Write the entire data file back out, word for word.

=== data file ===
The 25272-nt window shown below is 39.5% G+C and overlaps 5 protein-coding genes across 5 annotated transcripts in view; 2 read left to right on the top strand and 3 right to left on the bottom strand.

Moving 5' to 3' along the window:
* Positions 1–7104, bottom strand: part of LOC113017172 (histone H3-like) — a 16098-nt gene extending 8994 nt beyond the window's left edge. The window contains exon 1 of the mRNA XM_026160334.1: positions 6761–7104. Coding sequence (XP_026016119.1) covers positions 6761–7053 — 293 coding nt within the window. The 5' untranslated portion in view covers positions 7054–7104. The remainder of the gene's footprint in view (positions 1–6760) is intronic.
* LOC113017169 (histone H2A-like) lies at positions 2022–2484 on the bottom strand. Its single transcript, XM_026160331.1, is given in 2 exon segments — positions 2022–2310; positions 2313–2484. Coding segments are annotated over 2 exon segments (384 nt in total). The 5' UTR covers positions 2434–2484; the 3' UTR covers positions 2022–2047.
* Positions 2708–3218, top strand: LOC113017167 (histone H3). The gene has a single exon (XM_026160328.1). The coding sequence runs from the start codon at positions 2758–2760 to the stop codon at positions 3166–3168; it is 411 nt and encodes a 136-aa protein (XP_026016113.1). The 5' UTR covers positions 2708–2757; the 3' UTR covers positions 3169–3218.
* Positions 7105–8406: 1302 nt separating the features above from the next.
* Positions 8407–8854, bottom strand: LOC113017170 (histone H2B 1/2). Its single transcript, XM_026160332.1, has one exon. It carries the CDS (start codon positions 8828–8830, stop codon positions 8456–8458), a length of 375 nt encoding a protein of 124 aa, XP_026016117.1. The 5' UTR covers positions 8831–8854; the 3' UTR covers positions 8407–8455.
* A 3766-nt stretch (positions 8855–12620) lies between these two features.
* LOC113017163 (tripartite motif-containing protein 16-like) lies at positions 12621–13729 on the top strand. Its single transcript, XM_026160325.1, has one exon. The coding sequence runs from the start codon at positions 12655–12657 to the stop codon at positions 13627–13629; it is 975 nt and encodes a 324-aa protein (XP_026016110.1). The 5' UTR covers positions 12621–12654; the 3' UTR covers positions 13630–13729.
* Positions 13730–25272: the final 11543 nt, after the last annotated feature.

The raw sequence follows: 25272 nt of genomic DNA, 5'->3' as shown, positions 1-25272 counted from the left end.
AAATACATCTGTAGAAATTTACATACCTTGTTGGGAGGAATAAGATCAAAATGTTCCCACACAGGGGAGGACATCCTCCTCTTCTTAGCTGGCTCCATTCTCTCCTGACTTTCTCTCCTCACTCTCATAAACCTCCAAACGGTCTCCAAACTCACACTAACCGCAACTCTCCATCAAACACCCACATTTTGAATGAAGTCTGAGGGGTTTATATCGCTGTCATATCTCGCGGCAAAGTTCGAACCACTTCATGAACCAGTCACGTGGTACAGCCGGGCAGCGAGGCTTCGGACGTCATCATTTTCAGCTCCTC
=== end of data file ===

The 25272-nt window shown below is 39.5% G+C and overlaps 5 protein-coding genes across 5 annotated transcripts in view; 2 read left to right on the top strand and 3 right to left on the bottom strand.

Moving 5' to 3' along the window:
* Positions 1–7104, bottom strand: part of LOC113017172 (histone H3-like) — a 16098-nt gene extending 8994 nt beyond the window's left edge. The window contains exon 1 of the mRNA XM_026160334.1: positions 6761–7104. Coding sequence (XP_026016119.1) covers positions 6761–7053 — 293 coding nt within the window. The 5' untranslated portion in view covers positions 7054–7104. The remainder of the gene's footprint in view (positions 1–6760) is intronic.
* LOC113017169 (histone H2A-like) lies at positions 2022–2484 on the bottom strand. Its single transcript, XM_026160331.1, is given in 2 exon segments — positions 2022–2310; positions 2313–2484. Coding segments are annotated over 2 exon segments (384 nt in total). The 5' UTR covers positions 2434–2484; the 3' UTR covers positions 2022–2047.
* Positions 2708–3218, top strand: LOC113017167 (histone H3). The gene has a single exon (XM_026160328.1). The coding sequence runs from the start codon at positions 2758–2760 to the stop codon at positions 3166–3168; it is 411 nt and encodes a 136-aa protein (XP_026016113.1). The 5' UTR covers positions 2708–2757; the 3' UTR covers positions 3169–3218.
* Positions 7105–8406: 1302 nt separating the features above from the next.
* Positions 8407–8854, bottom strand: LOC113017170 (histone H2B 1/2). Its single transcript, XM_026160332.1, has one exon. It carries the CDS (start codon positions 8828–8830, stop codon positions 8456–8458), a length of 375 nt encoding a protein of 124 aa, XP_026016117.1. The 5' UTR covers positions 8831–8854; the 3' UTR covers positions 8407–8455.
* A 3766-nt stretch (positions 8855–12620) lies between these two features.
* LOC113017163 (tripartite motif-containing protein 16-like) lies at positions 12621–13729 on the top strand. Its single transcript, XM_026160325.1, has one exon. The coding sequence runs from the start codon at positions 12655–12657 to the stop codon at positions 13627–13629; it is 975 nt and encodes a 324-aa protein (XP_026016110.1). The 5' UTR covers positions 12621–12654; the 3' UTR covers positions 13630–13729.
* Positions 13730–25272: the final 11543 nt, after the last annotated feature.

The raw sequence follows: 25272 nt of genomic DNA, 5'->3' as shown, positions 1-25272 counted from the left end.
AAATACATCTGTAGAAATTTACATACCTTGTTGGGAGGAATAAGATCAAAATGTTCCCACACAGGGGAGGACATCCTCCTCTTCTTAGCTGGCTCCATTCTCTCCTGACTTTCTCTCCTCACTCTCATAAACCTCCAAACGGTCTCCAAACTCACACTAACCGCAACTCTCCATCAAACACCCACATTTTGAATGAAGTCTGAGGGGTTTATATCGCTGTCATATCTCGCGGCAAAGTTCGAACCACTTCATGAACCAGTCACGTGGTACAGCCGGGCAGCGAGGCTTCGGACGTCATCATTTTCAGCTCCTC